When we started warning you about phishing scams years ago, they were much easier to spot. Criminals were more careless back in the day and would regularly send emails full of typos and bad grammar.
Fast forward to today and crooks are using sophisticated tools to spoof messages and websites that make them look real. Phishing emails now can include official company logos that make them seem legit. Tap or click here to see a recent phishing scam making the rounds.
Since Black Friday is right around the corner, scammers are taking full advantage of the shopping holiday. You really need to watch for these email scams.
Criminals are going phishing for Black Friday
Whenever a major story goes viral or a massive data breach occurs, scammers pounce to take advantage of it. That’s because they know many people are aware of what’s going on and won’t think twice if they get an email that’s on topic.
The problem is, many of those emails that seem like they’re coming from legit companies are actually fake. And the problem is getting much worse.
What’s happening now is, scammers are spoofing website URLs and making one little tweak that you might not notice. The web address is spelled correctly, but instead of using all of the proper letters, they’re replacing at least one with an ALT code that adds an accent.
For example: instead of using a typical lower-case “e,” as you see in “Best Buy,” a scammer could replace it with an “é.” Notice the little accent mark on top of the “e.”
Anyone can do this by holding the Alt key and typing 0233. It results in what’s called the “e acute” ALT code. So instead of going to the official Best Buy site, you could be clicking on a link to a spoofed Best Buy page.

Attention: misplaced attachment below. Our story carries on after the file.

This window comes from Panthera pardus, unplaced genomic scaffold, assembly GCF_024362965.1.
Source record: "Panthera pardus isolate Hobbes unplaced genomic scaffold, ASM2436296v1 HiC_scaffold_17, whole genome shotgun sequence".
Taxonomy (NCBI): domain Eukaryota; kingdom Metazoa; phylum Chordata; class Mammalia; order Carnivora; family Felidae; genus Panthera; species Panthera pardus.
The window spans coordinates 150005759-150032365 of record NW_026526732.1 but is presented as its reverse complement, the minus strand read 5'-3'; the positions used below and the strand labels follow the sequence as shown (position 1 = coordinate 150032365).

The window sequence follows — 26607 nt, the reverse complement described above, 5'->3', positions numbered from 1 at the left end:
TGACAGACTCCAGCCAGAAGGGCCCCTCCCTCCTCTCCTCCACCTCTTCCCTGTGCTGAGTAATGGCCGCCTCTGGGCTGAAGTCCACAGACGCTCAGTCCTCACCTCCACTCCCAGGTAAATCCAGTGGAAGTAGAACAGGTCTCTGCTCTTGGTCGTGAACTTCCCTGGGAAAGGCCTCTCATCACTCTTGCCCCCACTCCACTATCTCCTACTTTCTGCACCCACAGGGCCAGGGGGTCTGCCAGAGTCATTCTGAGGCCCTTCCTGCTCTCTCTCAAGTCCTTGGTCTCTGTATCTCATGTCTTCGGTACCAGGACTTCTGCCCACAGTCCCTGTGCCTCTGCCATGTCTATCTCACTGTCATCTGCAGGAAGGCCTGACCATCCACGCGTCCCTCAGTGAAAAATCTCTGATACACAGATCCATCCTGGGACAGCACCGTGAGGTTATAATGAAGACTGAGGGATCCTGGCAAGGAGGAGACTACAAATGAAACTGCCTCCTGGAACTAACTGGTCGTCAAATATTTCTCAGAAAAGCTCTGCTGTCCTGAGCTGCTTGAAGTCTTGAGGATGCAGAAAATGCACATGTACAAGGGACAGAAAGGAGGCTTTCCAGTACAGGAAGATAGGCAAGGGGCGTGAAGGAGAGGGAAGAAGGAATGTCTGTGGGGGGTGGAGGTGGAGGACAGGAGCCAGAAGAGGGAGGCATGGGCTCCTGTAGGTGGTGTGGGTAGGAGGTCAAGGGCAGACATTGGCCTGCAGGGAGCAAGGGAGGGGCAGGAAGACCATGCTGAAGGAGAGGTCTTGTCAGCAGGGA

Since Black Friday is this coming week, scammers are sending phishing emails to unsuspecting victims, hoping to catch them off guard. Some of the messages even look like Black Friday ads with too-good-to-be-true sales on things like TVs, laptops and designer goods.
Remember, if it seems too good to be true it probably is. If you do see an ad with an extremely cheap deal, make sure you go to the official website of the retailer and verify the item is on sale. Be careful to type in the exact URL without any typos.
How to avoid falling victim to phishing scams
Be cautious with links
The most important rule to outsmarting phishing scams is to avoid clicking on malicious links. That means you shouldn’t click on web links or open PDF attachments found in unsolicited email messages — it could be a phishing attack.
If you need to conduct business with any company, it’s always best to type its web address directly into your browser. Never trust a link that’s inside a message.
Have unique passwords for every online account
Another mistake many people make is using the same password for multiple websites. This is a terrible idea. If your credentials are stolen from one site and you use the same username and/or password on others, it’s easy for the cybercriminal to get into each account.
Also, it should go without saying, but online accounts are so much easier to break into with simple passwords. So if you’re still using “password1234,” stop doing this. Stop yesterday.
Never send payments through unsolicited messages
If you do happen to receive an unsolicited email, do not send payment or reply with personal information. You don’t want it to fall into the hands of criminals.
If a company you do business with on regular basis emails you and asks for personal information, type the company’s official web address into your browser and go there directly to be safe. Or, give them a call using a trusted phone number, like those found on the back of your debit or credit card.